Referring to FIGS. 1-3, it will be understood that tumbler pins 22 preferably have their lower end portions pivotally secured within mounting plate openings 50 by any suitable means such as pin shafts 52 and have their upper or magnetically attractable end portions slideably received one in each of a plurality of guide slots 54, which are formed in guide plate 24 and arranged in vertical alignment with openings 50. With this arrangement, tumbler pins 22 are "top heavy" or unbalanced and therefore biased by the force of gravity to pivot within vertical planes extending essentially radially of the axis of rotation of pin shaft 28; the radially extending side walls of slots 54 serving to guidingly support or constrain the upper ends of the tumbler pins against movement transversely of their paths of travel. When guide plate 24 is viewed in plan, the upper end portions of pins 22 may be considered as undergoing reciprocating movements along straight line paths of travel.
Release plate 30, which is rigidly fixed to the upper end of pin shaft 28 intermediate face plate 14 and guide plate 24 is formed with a plurality of tumbler pin receiving composite slots 60 corresponding in number to the number of slots 54 formed in guide plate 24. Specifically, each of composite slots 60 includes an elongated radially extending locking slot portion 62, which is disposed in vertical alignment one with each of slots 54 when plate 30 is in its locked position shown in FIGS. 2 and 3, and an elongated, generally transversely extending unlocking slot portion 65, which is arranged to intersect its associated locking slot portion 62 at a tumbler pin combination setting position arranged at some point which is preferably other than immediately adjacent the opposite or radially inner and outer ends of locking slot portion 62. The unlocking slot portion 64 should be spaced from one or the other end of its associated locking slot portion 62 sufficiently to permit a side wall portion of the locking slot portion to be arranged for locking engagement with the upper end portion of its associated tumbler pin when the latter is in either of its rest-locked positions, such as may be defined by engagement thereof with the opposite ends of the locking slot portion and/or its associated slot 54. Preferably, the ends of slots 54 and 62 are disposed on radially directed opposite sides of their associated tumbler pin pivot axis, or on opposite sides of their associated tumbler pin when it vertically upstands, in order to permit the tumbler pins to "fall" under the influence of gravity randomly in opposite directions from a vertical upstanding position into either of two rest positions arranged on opposite sides of their combination setting positions along their respective paths of travel.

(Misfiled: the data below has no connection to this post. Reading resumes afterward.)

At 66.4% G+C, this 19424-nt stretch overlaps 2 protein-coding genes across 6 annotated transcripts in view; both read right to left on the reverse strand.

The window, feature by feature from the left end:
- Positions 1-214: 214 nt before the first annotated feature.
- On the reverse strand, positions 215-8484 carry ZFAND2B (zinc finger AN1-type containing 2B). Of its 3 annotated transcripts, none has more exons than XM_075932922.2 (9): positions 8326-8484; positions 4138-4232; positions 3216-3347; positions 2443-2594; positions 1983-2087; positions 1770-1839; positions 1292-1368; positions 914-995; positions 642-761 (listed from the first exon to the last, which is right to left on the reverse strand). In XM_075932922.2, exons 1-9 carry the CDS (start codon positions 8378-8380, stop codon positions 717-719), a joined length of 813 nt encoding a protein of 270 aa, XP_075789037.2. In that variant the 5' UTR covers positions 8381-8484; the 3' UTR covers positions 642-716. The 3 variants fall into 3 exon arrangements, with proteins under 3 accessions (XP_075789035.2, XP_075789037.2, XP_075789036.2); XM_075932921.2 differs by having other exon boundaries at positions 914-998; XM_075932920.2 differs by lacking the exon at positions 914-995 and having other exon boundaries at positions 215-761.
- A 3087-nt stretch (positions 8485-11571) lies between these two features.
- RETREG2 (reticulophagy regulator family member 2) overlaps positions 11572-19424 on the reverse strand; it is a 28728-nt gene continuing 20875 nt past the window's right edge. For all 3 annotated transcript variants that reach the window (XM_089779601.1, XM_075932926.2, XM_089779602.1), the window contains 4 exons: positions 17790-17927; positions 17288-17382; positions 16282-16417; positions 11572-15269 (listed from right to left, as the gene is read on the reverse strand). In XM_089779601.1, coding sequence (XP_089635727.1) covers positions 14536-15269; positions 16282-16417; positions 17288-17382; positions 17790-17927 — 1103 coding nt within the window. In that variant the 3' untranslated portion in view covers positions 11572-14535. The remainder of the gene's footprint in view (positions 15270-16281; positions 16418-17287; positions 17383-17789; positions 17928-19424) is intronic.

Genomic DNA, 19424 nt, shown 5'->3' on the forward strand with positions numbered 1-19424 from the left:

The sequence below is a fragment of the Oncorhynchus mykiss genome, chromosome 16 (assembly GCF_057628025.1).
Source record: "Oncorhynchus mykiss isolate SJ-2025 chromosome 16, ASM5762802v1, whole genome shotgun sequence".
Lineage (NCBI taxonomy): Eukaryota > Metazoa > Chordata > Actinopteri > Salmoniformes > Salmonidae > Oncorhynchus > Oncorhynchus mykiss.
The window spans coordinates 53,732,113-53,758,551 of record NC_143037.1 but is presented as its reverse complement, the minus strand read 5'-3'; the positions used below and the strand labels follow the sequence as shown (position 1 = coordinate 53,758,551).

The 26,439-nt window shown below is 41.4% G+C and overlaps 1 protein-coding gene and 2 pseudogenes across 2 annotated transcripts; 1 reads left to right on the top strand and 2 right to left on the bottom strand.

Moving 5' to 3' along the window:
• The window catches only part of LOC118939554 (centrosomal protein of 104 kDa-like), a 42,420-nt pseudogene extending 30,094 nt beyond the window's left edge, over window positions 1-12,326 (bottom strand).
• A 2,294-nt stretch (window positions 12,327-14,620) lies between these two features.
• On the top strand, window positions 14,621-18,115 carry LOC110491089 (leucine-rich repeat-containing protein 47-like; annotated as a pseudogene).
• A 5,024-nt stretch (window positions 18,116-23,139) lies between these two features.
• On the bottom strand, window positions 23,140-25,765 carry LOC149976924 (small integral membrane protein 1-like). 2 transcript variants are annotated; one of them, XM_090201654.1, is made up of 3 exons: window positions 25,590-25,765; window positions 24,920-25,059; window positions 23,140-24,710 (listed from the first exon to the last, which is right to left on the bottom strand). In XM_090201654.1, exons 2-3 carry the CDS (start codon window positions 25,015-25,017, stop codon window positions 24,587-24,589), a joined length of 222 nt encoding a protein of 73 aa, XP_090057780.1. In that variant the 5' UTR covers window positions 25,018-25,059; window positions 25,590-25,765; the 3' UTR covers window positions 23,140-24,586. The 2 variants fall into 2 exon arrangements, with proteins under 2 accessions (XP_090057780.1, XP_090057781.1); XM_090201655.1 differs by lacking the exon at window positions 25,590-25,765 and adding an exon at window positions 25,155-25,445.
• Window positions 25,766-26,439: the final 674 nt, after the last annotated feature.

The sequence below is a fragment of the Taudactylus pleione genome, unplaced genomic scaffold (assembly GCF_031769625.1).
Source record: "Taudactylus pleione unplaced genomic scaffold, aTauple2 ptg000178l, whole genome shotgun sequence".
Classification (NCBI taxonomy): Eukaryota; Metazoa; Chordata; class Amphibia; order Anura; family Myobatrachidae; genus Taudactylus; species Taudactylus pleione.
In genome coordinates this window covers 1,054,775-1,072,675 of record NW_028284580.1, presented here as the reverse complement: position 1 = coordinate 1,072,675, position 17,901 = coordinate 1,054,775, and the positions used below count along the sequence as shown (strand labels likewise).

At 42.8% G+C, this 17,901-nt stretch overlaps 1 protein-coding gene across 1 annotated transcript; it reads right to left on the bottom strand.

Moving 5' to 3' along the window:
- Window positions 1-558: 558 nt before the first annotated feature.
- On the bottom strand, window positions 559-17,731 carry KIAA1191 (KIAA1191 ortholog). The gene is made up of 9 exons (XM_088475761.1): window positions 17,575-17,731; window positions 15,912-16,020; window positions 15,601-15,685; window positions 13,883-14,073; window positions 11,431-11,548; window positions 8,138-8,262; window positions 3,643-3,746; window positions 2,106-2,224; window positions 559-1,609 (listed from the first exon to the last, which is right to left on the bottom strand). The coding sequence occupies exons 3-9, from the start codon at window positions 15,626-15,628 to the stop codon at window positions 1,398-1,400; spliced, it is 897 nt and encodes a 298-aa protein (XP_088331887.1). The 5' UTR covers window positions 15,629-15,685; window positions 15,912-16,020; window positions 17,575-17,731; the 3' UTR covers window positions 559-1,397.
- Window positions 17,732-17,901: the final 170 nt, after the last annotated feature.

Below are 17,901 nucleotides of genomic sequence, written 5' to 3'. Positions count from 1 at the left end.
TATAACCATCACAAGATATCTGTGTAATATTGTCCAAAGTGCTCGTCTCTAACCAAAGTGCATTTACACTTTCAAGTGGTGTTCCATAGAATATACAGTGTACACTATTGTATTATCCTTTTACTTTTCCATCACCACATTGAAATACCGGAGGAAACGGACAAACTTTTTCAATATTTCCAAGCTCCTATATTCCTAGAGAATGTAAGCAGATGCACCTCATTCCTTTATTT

It will be appreciated that the possible number of combination setting positions for any tumbler pin of a given length and diameter is maximized by the illustrated construction, wherein such tumbler pin is pivotally supported immediately adjacent one of its ends and engages with release plate 30 immediately adjacent an opposite end.
Again referring to FIGS. 2 and 3, it will be seen that when lock 10 is locked or in a rest condition and assumes its illustrated vertically disposed position, the tumbler pins tend to be unbalanced and thus move away from a vertically upstanding position and fall in a random manner under the influence of gravity towards their rest positions arranged adjacent one or the other of the ends of vertically aligned slots 54 and 62. If lock 10 were to be used or installed in a position other than that illustrated in the drawings, eg., the lock installed such that the axis of pin shaft 28 extends horizontally, then the force of gravity would tend to move the tumbler pins such that each may assume only one rest position defined by one or the other ends of their associated slots 54. On the other hand, if lock 10 were to be inverted from the position shown in the drawings, the tumbler pins would tend to hang downwardly and would normally have their formerly upper ends disposed in rest positions intermediate the opposite ends of the slots. While this latter orientation of the lock is not preferred, it could of course be compensated for by insuring that unlocking slot portions 64 do not intersect locking slot portions 62 at tumbler pin combination setting positions, which would correspond to the single rest positions of the tumbler pins, if all were to assume a vertically disposed parallel relationship. Also, even in the case of a lock disposed in the position illustrated in the drawings, it would be possible to provide only one rest position for each tumbler pin as by radially shifting slots 54.